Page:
Zechariah: He was a contemporary of Haggai. There are two main sections of this book. The first, chapters 1-8 has a series of eight night visions, dated to 519 BC, promising the restoration of Israel. First there are four horsemen who patrol the earth; then there are four horns, standing for the four nations that dispersed Judah and Israel, but they are terrified by four blacksmiths, agents of the Lord; then there is the measuring of Jerusalem, foretelling the restoration of Jerusalem. Next, in chapter 3, the High priest, Joshua is made glorious and given responsibility for both civilian and religious restoration. In the fifth vision (chapter 4) Joshua and Zerubbabel share responsibility for the golden lampstand, which is the restored community. In 5:21-4 there is a flying scroll, standing for God's curse on those who swear falsely. In chapter 5:5-11, a woman in a bushel is taken to Babylon, to remove wickedness from Israel. In the eighth and final vision (6:1-8), four chariots and horses patrol the earth, to prepare restoration, as in the first vision. The remainder of the first part of the book (6:9 - 8:23) is a series of oracles concerning the messianic age: coronation of the messianic king, then a stress on the ethical ideals of the prophets as more suited for the restoration than mere external observances. Finally, chapter 8 gives an idealized image of the messianic age in Jerusalem.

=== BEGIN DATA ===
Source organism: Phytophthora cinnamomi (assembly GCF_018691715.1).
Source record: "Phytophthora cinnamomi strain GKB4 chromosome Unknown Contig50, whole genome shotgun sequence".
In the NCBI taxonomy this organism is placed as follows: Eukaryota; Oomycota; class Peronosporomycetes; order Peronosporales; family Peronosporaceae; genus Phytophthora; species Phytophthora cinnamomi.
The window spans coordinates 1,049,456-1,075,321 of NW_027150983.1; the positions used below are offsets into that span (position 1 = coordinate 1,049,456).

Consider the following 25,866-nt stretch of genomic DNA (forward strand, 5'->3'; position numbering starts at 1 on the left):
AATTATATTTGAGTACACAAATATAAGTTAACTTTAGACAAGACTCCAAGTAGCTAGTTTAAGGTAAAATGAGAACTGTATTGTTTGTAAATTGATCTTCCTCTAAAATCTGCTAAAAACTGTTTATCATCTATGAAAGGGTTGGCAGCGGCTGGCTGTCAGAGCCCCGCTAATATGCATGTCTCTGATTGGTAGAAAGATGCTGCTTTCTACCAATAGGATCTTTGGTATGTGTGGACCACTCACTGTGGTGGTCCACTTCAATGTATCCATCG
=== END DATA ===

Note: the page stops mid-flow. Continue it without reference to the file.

The second part of the book, chapters 9-14 - which many scholars assign to a later prophet - again focuses on restoration, and humiliation of the enemies of Israel, the gathering of the dispersed people, the power of God over nature and history. Already in 9:9-10 Jerusalem is told to rejoice, for her King will be righteous, coming riding on a donkey - Palm Sunday, of course. Very impressive is the allegory of two shepherds (11:4-17): the prophet seems to have acted out the part of a good shepherd, the Messiah, rejected by the sheep, paid for by thirty silver pieces. Then the Lord Himself said to the prophet who was acting for Him: "Throw it [the price] to the potter, the fine price at which they valued me." The me seems to refer to the Lord Himself - and since the Messiah is in view, we can gather that the Messiah is the Lord. It would be hard not to think of Mt. 27:3-10. Of course we are reminded of the remarkable text of Ez. 34:11 where the Lord says :"I, I will search out my sheep" and Jeremiah 23:3: "I myself shall gather the remnant of my sheep (and 23:5-6 according to the targum, speaks of the Messiah), and "this is the name they give him: 'The Lord is our justice'." Samson Levey, op. cit., p. 70 comments that a later rabbinic document said, referring to this text, "His name is 'the lord'"- in Hebrew Yahweh! - These texts could give a hint that the Messiah is God Himself!). Cf. Apoc/Rev 1:7.